Spending money to make money is just called investing.

        Best, Sam

        Reply
  2. Little House

    I definitely believe that spending money can make one money. But there is also timing and good business choices involved. There are plenty of people who start a business only to fail miserably a few years later. My husband started a business 10 years ago and he does okay, but he is no where near where he thought the business would take him. So to answer your question about what I would do with that $2,000, I think I’d put it in savings for now. Great ideas only come to my mind once in a blue moon! πŸ™‚

    Reply
    1. money funk

      True that there is many factors in play.
      Why do you think your husband is not where he thought it would take him? Maybe re-evaluate the business plan? Look at it outside the box or even gain some blogger’s prospectives on it? πŸ˜‰ And I understand if it could just be due to this miserable economy right now.

      You’re right, a business can fail. There is plenty of risks associated with it. But as financial bloggers, we know that we have a better chance if we have a solid plan to follow.

      And that is in a high-yield savings account, right? lol.

      Reply
    2. Investor Junkie

      I forgot where I heard this statement but it rings true. Take calculated risks, and fail often.

      Worst case you get a valuable lesson out of it. I’m moving into the blogosphere and discussing finance. Completely different than my background and what I’ve done previously. I think I’ll do well but have no idea. Sometimes you have take a leap of faith. If it doesn’t work out or work out as expected, try something else.

      Reply
  3. Matt SF

    You are absolutely not selling yourself short by living frugally. However, if you are living a “non-existent” life, that may be a bit extreme. So in my humble opinion, there is a happy medium between living to excess versus allocating a mere $20/month for fun money.

    I should know, since I admittedly painted myself into the “mortgage poor” department in the link you kindly included. The extreme frugality worked for a while since I found other things to do (outdoor basketball, happy hour at home, etc), but that mode of life just wasn’t for me. Not to mention, I was also a single 25 year old guy who liked to socialize on the weekends.

    Also, just to clear up any misunderstandings, I didn’t actually spend money to make money, but spent money and realized I was 1 unanticipated bill away from being broke. So it’s not like I bought the house as an income property, but decided to take in a roommate out of necessity. Completely poor planning on my part and might be one of my best lessons ever learned!

    Reply
    1. money funk

      Do you know how hard it is for me to part with a $20? LOL. I do need to find a happy medium. Especially making a decent income.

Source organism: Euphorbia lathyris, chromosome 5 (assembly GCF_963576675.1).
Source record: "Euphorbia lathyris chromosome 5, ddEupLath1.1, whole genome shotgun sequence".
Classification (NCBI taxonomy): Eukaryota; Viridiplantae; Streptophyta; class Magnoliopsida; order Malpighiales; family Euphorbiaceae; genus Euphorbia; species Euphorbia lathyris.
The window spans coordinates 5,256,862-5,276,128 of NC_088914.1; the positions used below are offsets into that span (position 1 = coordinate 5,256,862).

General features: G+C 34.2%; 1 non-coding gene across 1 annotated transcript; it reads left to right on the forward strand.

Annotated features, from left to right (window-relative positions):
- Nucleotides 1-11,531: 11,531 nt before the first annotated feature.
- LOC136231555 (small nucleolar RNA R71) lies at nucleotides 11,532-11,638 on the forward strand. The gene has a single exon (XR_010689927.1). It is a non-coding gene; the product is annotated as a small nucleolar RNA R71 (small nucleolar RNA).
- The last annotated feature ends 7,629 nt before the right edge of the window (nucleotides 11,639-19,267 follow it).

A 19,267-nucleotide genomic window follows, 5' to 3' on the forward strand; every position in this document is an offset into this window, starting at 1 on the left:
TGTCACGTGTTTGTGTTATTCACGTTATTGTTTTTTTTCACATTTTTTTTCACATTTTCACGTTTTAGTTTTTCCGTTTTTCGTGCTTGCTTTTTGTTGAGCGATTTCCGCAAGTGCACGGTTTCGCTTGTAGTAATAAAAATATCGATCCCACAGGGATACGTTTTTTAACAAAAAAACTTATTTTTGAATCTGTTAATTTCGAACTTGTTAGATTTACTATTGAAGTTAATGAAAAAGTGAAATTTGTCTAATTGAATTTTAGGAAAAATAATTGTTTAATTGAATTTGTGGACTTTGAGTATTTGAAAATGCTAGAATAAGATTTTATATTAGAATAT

Extreme frugality…hence the reason I make it a game. Better outlook on needing to live frugal than complaining that you have to be frugal. And there are plenty of great things to do on the frugal side. But I understand being 25. Hey, at 37 I still feel the same way!

      We all learn from our mistakes. As Winston Churchill quotes, “Success consists of going from failure to failure without loss of enthusiasm.” One of these days were gonna get it right!

      Reply
      1. Investor Junkie

        @money funk: I’m trying to make a point with the live frugal movement that seems to be very popular in the blogsphere. I’m not saying live like you have daddy’s credit card, the posts I see on how to save a few pennies is mind numbing. I saw one blog post on how to save money in xmas wrapping by using newspapers (boom! – that’s my brain exploding)

        While trying to save a few pennies people are missing picking up (or even better making) the dollars. Life is too short to sacrifice so much that it will make your life miserable.

        Yes one of the keys to becoming wealthy is save more than you earn (I call it the “no duh” statement), I think it comes down to how much is too much to save?

        Excuse me if I’m wrong – I don’t think you are past the getting rid of the consumer debt first? If you are still in debt then like I state in the “The 4% Rule to Investing”

        http://investorjunkie.com/the-4-percent-rule-to-investing

        If it’s high interest rates, then it should be considered an “investment” because the likelihood of beating say a 15% annual rate on a credit card is almost nil. I myself have some debt in my business that right now is very low (4% annual rate) If in Feb they rates jack up (because of the ruling) I will be paying them off ASAP. Right now it’s cheap money that I have put to other uses in my business.

        Hope this helps..

        Reply
  4. Girl Starup

    I guess it’s just being able to shift your thinking. Two years ago I would of never of thought of investing in my own start-up business…but I would of been happy to spend $2000 on a TV. Now I would rather invest in something than can help me in the future. So now I think twice about buying things material things and say “well actually help me get to where I really want to go, and could that money be used to invest in something that will create more value for me down the track?”

    “Meaning if I lost $1,000 in this investment I do no harm towards my journey of becoming debt-free; that path is still maintained.” I have this mentality now as well. What’s a $1,000 in the scheme of things…and you will learn so much.